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Coming soon to an airplane near you: Fast Internet connections and low-cost phone service. That's right, there's a good chance you won't have to watch that terrible movie starring Queen Latifah on your next cross-country flight. Instead, you'll be able to surf the web using broadband—or even make use of those silly expensive phones always stashed on the seat in front of you. How is this possible, you may ask? Because beginning May 10th, US regulators are planning to auction off the airwaves now used by those stupid airplane phones (now operated by a Verizon Communications unit) for wireless broadband and other data services. Verizon is actually planning to bid in the sale, along with what I imagine is every other service provider. The FCC is throwing out a $5 million figure as the minimum of what the auction would have to bring in to be completed—and with the amount of cash these guys pull from us every month, I can't imagine that will be too hard to do.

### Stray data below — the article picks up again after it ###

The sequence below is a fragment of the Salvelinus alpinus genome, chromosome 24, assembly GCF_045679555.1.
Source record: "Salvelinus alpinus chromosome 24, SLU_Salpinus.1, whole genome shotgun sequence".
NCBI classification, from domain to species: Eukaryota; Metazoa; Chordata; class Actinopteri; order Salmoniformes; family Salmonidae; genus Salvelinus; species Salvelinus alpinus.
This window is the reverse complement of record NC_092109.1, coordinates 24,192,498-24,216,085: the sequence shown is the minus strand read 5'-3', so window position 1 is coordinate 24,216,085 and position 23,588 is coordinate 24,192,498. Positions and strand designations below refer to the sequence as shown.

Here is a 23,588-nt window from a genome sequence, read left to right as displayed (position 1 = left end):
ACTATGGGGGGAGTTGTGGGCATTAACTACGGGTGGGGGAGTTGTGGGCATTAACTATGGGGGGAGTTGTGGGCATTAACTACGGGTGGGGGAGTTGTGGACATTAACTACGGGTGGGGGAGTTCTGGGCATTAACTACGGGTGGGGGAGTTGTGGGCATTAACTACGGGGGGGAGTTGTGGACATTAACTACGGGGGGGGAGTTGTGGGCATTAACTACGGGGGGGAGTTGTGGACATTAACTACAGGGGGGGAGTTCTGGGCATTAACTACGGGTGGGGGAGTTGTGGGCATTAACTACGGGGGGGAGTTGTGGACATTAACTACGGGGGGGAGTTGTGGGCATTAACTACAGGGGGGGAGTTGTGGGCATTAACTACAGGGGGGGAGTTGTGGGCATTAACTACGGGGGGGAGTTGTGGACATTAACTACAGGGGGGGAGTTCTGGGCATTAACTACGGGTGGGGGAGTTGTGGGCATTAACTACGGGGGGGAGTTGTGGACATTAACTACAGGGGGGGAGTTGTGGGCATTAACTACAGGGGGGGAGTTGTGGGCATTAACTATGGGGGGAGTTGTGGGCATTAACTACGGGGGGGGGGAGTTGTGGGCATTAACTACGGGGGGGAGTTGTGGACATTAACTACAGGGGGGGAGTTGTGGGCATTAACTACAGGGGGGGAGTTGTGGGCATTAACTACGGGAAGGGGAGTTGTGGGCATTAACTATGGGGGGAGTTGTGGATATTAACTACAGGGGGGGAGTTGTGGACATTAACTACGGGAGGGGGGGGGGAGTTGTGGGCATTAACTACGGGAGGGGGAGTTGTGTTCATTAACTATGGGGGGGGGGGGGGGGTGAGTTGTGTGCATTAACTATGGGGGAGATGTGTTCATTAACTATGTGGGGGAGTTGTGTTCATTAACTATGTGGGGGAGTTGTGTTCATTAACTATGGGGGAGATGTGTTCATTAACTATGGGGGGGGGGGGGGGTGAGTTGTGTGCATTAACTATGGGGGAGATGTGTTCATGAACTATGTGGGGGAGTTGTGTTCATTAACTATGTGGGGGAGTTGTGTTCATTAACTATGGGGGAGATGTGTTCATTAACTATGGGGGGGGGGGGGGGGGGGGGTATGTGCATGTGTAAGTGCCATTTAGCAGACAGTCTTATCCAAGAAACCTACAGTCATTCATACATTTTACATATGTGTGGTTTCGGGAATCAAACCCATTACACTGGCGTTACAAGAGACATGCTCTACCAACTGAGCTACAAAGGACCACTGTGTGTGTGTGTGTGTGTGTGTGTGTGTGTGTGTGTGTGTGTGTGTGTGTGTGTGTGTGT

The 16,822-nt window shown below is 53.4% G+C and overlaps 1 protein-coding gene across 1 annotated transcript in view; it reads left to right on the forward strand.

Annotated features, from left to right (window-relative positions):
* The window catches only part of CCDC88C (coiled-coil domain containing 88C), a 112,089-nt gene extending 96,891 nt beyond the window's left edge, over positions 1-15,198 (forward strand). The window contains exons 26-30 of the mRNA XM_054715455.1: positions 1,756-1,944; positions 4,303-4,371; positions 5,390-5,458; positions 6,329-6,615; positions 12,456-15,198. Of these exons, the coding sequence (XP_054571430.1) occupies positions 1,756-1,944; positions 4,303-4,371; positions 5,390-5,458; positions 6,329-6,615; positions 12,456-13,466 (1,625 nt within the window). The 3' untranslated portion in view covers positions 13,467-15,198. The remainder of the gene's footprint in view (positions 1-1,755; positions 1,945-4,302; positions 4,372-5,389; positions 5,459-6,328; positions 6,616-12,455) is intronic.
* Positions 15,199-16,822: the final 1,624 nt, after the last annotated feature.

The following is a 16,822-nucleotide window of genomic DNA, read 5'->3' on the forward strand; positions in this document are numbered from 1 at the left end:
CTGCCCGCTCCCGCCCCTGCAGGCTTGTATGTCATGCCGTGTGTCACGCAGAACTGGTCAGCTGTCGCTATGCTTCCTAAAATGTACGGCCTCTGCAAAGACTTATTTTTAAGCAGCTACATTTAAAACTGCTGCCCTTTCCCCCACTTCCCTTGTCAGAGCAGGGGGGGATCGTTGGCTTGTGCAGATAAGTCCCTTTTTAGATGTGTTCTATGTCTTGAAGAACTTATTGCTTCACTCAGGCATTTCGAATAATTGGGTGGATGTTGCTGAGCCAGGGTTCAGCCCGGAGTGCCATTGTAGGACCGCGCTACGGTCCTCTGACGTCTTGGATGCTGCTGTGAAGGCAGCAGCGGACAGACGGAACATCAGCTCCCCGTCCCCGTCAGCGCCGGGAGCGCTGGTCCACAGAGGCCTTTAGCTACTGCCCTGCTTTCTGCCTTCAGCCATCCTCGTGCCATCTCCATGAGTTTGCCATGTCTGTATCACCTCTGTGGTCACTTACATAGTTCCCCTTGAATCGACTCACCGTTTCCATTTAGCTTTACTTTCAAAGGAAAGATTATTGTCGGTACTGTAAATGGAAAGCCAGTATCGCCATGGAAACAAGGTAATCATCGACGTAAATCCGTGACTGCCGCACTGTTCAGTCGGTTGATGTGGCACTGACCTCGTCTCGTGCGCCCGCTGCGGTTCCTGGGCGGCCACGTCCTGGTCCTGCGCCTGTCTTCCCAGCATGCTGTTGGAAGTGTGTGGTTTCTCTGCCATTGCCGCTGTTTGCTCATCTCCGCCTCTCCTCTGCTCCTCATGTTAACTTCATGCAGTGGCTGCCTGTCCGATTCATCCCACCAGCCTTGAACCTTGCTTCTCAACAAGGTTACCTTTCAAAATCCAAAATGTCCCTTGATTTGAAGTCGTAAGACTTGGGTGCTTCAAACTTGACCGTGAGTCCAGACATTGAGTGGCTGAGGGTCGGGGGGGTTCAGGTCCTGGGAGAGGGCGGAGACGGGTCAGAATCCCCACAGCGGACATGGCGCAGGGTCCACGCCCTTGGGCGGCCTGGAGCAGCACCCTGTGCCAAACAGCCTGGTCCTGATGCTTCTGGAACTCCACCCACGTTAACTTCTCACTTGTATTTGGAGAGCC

The FCC set up scenarios for splitting the airwaves and will go with whichever one receives the highest bids. The possibilities include two overlapping licenses for 3 megahertz (Mhz) of airwaves, or one 3 Mhz exclusive license and another 1 Mhz exclusive license.
FCC Commissioner Michael Copps, a Democrat, expressed concern in 2004 that the way the agency has set up the licenses could lead to a single provider, a monopoly that could prey on consumers.

Under the FCC's rules, Verizon has a nonrenewable five-year license to operate its current airborne service, and after the auction is completed, the company would be limited to using 1 MHz of the airwaves.

Here's to hoping they can cut a deal without screwing us too bad.

FCC sets airwaves sale for Internet on planes [Reuters]